If it wasn’t for this blog, I probably wouldn’t have much of a presence on Twitter. I would probably use my account to follow various accounts of interest – domain names, investing, news, sports…etc. I most likely wouldn’t spend time communicating via Twitter like I do now.
Because of my blog and Embrace.com, I spend a fair amount of time tweeting about domain names. Many of these tweets highlight notable domain name sales and domain name acquisitions. Not only do the tweets drive some traffic to my website, but they also help build the Embrace.com brand.
When I inquire about buying a domain name, I do so using my real name with my real contact information. Being transparent can help establish trust, and that is crucial in a negotiation. While some people may opt to not sell a domain name to a domain investor, I would rather a counter party know why I am buying a domain name rather than think I am a major corporation with unlimited funding.
The transparency under which I negotiate deals can also cause issues for me. This is particularly so with public Twitter feeds available to anyone who does a quick Google search for my name or Embrace.com. People can get a quick education about domain name values and sale prices from my Twitter feeds, and that can impact my ability to buy a domain name.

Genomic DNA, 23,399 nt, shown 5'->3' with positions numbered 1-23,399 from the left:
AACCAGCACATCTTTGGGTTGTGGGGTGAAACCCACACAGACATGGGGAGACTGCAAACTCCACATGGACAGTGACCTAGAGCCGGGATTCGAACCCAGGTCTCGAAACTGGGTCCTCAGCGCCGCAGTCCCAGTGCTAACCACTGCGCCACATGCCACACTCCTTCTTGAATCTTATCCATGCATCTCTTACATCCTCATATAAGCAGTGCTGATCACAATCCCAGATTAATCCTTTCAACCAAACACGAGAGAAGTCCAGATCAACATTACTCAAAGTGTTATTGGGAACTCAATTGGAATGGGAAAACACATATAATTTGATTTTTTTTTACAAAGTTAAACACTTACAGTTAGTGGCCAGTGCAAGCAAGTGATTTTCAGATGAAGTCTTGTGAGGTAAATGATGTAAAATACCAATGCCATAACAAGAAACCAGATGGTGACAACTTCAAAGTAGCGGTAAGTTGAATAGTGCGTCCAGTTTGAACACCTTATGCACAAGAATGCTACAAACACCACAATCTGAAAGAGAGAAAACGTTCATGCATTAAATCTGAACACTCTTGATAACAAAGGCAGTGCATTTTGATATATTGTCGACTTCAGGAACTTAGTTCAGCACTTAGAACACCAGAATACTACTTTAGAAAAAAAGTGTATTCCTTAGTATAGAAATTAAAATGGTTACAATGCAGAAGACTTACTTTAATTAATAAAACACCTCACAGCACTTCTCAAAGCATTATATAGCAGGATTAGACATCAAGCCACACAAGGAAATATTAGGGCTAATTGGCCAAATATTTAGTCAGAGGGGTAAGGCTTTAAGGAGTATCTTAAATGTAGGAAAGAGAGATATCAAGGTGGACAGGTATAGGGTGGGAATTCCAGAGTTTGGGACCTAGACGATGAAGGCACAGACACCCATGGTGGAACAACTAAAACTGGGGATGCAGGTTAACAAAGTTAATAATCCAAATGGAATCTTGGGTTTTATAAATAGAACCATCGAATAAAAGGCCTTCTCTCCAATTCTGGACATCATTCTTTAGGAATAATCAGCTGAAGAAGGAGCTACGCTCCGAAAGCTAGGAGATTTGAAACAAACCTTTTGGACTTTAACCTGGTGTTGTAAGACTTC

Case in point, I recently received a reply to a purchase offer for a one word .com domain name:
“I already have a standing offer of several hundred thousand for the domain name should I decide to retire it. However, I noticed your Twitter feed which made me realize that might be less than current market value. You are in a very interesting industry!”
This is a valuable domain name I would have bought in the $50 – 100k range. Clearly, this is lower than the previous offer that was mentioned to me. I did not lose out on this particular deal as a result of my Twitter account.
That being said, I am sure other people have done a Google search of my name or my business and come across my Twitter accounts. These domain registrants may have chosen not to reply to me because I am an investor or may have raised their price after seeing me tweet about domain name values.
If you are trying to buy domain names and use your real identity to do so, you should understand your public Twitter feed might be easy to find. It goes without saying that you should be mindful of your tweeting, but if you tweet about domain names, a prospective seller may become more educated because of your feed.